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Engineering Management, IEEE Transactions on

Issue 1 • Date Feb. 1969

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Displaying Results 1 - 10 of 10
  • Contents

    Page(s): 1
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    Freely Available from IEEE
  • About this issue

    Page(s): 1
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    THE five technical articles in this issue all relate to one general theme in the management of R, D, & E — problems of measurement for use in decisionmaking, evaluation, and control. Three of these five papers were written by people currently working in industrial or government organizations, and a fourth was written as the result of a summer visiting program in a government organization (NASA). These papers, and the work they represent, reflect management's intense interest in obtaining valid measurements on which to base their decisions. View full abstract»

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  • A mathematical basis for the selection of research projects

    Page(s): 2 - 8
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    A method is presented for determining the money to be spent on product oriented research programs. The method is used by American Cyanamid's Organic Chemicals Division. View full abstract»

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  • Some antecedents and consequences of scientific performance

    Page(s): 9 - 16
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    Relationships between organizational factors and the performance of 151 engineers were studied to determine the extent to which the factors preceded performance and performance preceded the factors. Four factors were related significantly to subsequent performance: involvement in work, colleague contact, diversity of work activities, and number of subordinates. Every factor studied (these four, plus salary and influence on work goals) was related to previous performance. The performance-factor sequence was much more predominant than the factor-performance sequence. An engineer's performance apparently has pervasive consequences for his social-psychological working environment. View full abstract»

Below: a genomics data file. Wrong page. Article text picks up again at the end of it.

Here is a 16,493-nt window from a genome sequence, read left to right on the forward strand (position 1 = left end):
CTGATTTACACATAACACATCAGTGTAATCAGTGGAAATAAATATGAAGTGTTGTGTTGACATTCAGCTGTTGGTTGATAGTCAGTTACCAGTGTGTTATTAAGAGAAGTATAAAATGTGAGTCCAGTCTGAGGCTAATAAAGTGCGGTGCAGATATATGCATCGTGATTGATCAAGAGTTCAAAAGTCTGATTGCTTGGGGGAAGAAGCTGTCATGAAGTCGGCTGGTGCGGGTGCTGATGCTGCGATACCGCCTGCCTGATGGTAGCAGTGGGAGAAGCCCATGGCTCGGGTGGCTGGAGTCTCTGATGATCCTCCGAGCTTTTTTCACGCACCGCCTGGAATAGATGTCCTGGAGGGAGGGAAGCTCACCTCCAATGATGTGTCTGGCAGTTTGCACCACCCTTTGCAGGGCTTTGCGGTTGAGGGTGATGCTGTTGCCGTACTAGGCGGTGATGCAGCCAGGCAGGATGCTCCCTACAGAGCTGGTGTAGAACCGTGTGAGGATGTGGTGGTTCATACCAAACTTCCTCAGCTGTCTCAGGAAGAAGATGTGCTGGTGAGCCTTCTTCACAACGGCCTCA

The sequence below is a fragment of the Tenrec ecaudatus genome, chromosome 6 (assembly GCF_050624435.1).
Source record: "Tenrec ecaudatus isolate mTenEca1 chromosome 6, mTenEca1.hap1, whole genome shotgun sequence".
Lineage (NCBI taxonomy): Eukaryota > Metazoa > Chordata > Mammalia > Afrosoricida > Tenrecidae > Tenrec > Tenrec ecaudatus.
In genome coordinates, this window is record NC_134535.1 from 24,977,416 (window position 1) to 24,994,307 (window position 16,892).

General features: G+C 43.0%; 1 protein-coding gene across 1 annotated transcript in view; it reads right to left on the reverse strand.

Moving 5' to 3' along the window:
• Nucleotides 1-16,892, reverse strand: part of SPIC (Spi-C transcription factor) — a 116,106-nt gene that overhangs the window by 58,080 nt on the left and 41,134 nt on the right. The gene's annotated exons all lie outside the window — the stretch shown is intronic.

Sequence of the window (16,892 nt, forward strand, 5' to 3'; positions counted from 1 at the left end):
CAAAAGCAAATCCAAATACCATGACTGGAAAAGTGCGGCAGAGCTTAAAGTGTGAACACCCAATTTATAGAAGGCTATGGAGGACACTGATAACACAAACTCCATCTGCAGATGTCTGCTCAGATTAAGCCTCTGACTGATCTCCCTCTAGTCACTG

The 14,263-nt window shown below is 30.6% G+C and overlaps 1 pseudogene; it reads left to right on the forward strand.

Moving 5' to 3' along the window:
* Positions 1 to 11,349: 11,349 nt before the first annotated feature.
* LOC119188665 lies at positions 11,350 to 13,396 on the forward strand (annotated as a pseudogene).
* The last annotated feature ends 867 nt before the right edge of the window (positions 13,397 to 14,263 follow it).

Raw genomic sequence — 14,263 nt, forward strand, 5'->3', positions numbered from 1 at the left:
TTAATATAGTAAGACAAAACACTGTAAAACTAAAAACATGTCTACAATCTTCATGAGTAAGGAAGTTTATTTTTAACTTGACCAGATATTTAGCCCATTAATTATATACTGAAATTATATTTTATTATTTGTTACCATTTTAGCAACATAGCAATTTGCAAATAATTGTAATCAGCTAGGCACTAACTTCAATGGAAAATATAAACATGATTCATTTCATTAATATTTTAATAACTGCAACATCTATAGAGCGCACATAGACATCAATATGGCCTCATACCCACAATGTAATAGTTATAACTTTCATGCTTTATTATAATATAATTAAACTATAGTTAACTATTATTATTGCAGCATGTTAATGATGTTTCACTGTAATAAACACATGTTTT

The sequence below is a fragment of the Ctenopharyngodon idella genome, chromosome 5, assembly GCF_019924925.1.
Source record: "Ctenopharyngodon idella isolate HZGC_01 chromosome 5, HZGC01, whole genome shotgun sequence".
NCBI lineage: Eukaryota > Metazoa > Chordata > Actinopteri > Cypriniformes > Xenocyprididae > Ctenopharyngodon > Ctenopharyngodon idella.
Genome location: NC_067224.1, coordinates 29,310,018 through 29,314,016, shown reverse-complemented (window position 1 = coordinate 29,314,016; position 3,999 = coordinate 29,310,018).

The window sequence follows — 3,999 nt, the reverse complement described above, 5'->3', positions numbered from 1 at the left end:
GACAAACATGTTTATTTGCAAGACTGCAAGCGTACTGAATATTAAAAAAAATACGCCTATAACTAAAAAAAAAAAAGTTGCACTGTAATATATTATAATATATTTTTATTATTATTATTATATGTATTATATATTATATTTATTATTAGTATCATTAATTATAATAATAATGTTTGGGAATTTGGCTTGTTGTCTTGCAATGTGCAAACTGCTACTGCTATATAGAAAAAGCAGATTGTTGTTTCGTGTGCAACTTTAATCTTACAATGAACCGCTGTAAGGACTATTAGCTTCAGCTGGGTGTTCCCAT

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  • An evaluation of measurable characteristics within Army laboratories

    Page(s): 16 - 23
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    The problem of this study was to develop information that might help management of a laboratory complex. Fifteen measurable characteristics from 15 Army laboratories were studied in an attempt to find some that were strategic to the management of Army laboratories. Measurable characteristics were evaluated using two standards: 1) number of papers and invention disclosures, and 2) laboratory performance. Measurable characteristics that were evaluated included R&D experience, age, civilian salary, and in-house R&D obligations. The study results when using two independent standards were similar. That is, a number of measurable characteristics were required in both evaluations in order to achieve a meaningful relationship between characteristics and standard. Furthermore, the characteristics that could improve performance were the same as those that could also increase the number of papers and invention disclosures. Results indicate that it is possible to predict laboratory performance with greater confidence than to predict the number of papers and invention disclosures. It was concluded that measurable characteristics were of importance to management of the Army laboratory complex. Large amounts of R&D in-house funds are necessary in order to achieve small increases in laboratory performance. An increase in R&D experience on the part of military R&D personnel would be a better alternative than funding. View full abstract»